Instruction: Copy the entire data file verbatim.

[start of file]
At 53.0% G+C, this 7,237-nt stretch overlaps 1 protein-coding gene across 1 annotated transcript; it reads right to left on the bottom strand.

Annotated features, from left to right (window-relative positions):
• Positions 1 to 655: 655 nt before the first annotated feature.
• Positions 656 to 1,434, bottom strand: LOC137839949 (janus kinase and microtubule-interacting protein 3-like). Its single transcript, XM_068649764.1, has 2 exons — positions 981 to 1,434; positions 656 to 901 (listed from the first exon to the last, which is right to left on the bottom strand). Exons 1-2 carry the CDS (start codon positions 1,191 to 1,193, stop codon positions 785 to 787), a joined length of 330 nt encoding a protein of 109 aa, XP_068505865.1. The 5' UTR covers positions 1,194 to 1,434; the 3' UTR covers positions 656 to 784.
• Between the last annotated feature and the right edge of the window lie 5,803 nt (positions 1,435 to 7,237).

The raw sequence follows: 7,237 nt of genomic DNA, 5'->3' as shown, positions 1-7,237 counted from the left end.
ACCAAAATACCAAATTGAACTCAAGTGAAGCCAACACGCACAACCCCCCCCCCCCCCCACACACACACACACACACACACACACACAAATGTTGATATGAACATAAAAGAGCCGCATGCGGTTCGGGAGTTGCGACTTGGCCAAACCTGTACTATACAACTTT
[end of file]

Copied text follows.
At 53.0% G+C, this 7,237-nt stretch overlaps 1 protein-coding gene across 1 annotated transcript; it reads right to left on the bottom strand.

Annotated features, from left to right (window-relative positions):
• Positions 1 to 655: 655 nt before the first annotated feature.
• Positions 656 to 1,434, bottom strand: LOC137839949 (janus kinase and microtubule-interacting protein 3-like). Its single transcript, XM_068649764.1, has 2 exons — positions 981 to 1,434; positions 656 to 901 (listed from the first exon to the last, which is right to left on the bottom strand). Exons 1-2 carry the CDS (start codon positions 1,191 to 1,193, stop codon positions 785 to 787), a joined length of 330 nt encoding a protein of 109 aa, XP_068505865.1. The 5' UTR covers positions 1,194 to 1,434; the 3' UTR covers positions 656 to 784.
• Between the last annotated feature and the right edge of the window lie 5,803 nt (positions 1,435 to 7,237).

The raw sequence follows: 7,237 nt of genomic DNA, 5'->3' as shown, positions 1-7,237 counted from the left end.
ACCAAAATACCAAATTGAACTCAAGTGAAGCCAACACGCACAACCCCCCCCCCCCCCCACACACACACACACACACACACACACACAAATGTTGATATGAACATAAAAGAGCCGCATGCGGTTCGGGAGTTGCGACTTGGCCAAACCTGTACTATACAACTTT